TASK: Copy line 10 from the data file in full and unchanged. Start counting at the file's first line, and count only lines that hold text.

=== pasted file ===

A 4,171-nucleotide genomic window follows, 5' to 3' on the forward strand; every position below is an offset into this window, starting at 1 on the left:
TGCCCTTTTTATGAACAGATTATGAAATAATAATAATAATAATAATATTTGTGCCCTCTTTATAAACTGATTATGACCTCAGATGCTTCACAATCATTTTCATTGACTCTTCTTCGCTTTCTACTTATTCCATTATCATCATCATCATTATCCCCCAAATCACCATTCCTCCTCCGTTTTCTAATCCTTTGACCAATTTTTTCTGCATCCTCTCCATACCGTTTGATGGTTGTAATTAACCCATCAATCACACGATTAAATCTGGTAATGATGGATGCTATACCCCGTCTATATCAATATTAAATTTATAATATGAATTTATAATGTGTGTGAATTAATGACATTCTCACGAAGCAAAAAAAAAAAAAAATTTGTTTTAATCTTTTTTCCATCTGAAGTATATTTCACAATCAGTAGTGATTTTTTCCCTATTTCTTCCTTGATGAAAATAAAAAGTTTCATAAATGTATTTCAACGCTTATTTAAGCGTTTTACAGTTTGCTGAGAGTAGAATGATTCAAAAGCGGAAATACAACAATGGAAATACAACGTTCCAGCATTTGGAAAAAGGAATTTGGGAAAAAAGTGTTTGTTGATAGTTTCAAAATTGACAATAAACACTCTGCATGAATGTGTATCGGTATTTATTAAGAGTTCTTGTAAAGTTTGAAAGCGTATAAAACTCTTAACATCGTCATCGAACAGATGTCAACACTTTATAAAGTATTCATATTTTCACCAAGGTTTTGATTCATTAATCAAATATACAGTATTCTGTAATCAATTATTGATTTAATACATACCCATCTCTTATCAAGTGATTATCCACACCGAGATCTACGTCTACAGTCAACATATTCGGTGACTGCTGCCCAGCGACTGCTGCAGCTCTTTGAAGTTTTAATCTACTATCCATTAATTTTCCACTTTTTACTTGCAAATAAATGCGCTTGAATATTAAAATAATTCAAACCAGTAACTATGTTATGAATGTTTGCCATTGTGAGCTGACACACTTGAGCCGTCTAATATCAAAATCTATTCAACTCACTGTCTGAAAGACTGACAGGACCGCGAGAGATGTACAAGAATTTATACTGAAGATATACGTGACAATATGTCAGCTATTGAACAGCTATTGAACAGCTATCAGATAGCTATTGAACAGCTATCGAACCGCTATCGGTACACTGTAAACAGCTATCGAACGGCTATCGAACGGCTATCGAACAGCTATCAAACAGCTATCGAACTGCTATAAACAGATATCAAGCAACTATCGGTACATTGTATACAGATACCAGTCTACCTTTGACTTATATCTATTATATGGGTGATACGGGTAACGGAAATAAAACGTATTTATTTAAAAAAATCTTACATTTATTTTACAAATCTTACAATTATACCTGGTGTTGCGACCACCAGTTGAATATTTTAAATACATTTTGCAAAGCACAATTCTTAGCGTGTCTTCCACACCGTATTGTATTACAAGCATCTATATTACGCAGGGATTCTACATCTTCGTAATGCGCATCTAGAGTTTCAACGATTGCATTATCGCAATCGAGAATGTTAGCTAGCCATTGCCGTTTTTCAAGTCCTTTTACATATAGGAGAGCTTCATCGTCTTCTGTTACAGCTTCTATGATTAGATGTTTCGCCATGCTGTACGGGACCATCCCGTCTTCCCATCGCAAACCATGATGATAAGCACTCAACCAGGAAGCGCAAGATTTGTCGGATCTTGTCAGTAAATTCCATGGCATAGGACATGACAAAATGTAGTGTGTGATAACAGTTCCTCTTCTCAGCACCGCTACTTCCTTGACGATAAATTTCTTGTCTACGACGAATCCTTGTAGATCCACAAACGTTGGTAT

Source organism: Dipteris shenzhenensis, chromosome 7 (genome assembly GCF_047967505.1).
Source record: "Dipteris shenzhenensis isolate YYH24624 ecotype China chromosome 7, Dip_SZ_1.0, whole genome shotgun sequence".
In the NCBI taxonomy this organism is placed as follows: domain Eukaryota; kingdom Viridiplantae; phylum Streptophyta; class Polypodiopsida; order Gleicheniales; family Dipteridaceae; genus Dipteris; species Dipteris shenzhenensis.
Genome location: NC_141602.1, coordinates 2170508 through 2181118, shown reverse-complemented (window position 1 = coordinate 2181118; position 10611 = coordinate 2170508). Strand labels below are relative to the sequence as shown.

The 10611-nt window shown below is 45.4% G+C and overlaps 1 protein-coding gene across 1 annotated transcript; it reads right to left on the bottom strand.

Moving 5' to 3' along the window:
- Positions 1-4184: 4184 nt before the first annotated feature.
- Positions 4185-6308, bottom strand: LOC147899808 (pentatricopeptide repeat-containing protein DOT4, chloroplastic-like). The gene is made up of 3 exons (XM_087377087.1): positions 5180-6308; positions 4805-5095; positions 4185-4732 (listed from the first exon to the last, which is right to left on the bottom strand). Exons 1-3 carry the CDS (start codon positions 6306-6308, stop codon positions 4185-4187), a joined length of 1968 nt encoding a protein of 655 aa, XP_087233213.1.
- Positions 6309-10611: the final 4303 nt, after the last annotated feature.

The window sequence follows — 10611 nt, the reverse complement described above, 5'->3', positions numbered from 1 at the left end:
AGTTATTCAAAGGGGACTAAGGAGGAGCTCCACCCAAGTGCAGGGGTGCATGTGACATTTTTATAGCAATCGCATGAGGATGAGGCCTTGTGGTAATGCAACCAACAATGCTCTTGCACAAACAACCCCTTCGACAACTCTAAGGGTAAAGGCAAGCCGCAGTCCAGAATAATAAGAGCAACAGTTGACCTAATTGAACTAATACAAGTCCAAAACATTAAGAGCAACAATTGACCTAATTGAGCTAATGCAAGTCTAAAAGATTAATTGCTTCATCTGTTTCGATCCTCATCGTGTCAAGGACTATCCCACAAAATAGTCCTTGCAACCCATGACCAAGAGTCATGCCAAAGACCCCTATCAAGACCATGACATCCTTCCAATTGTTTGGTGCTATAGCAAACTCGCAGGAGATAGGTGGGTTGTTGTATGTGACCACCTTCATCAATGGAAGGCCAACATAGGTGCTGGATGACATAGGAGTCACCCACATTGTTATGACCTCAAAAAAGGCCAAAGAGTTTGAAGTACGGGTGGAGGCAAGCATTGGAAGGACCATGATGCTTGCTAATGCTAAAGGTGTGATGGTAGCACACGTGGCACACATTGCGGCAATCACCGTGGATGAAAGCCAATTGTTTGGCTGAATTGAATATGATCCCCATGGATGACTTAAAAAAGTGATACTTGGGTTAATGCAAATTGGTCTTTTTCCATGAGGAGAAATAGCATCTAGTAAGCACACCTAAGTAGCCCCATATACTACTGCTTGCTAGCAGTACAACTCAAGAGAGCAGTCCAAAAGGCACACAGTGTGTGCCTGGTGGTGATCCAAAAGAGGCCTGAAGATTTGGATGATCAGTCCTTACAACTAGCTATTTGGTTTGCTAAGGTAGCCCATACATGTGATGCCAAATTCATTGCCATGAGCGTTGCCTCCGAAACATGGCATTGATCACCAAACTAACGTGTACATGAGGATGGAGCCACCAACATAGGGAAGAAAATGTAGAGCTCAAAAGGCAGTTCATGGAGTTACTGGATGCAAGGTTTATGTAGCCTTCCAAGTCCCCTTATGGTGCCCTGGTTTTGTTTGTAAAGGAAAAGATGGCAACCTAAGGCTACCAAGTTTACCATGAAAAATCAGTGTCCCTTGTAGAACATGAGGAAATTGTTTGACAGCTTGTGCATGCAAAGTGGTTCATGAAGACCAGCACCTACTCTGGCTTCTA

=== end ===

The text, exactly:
- Positions 4185-6308, bottom strand: LOC147899808 (pentatricopeptide repeat-containing protein DOT4, chloroplastic-like). The gene is made up of 3 exons (XM_087377087.1): positions 5180-6308; positions 4805-5095; positions 4185-4732 (listed from the first exon to the last, which is right to left on the bottom strand). Exons 1-3 carry the CDS (start codon positions 6306-6308, stop codon positions 4185-4187), a joined length of 1968 nt encoding a protein of 655 aa, XP_087233213.1.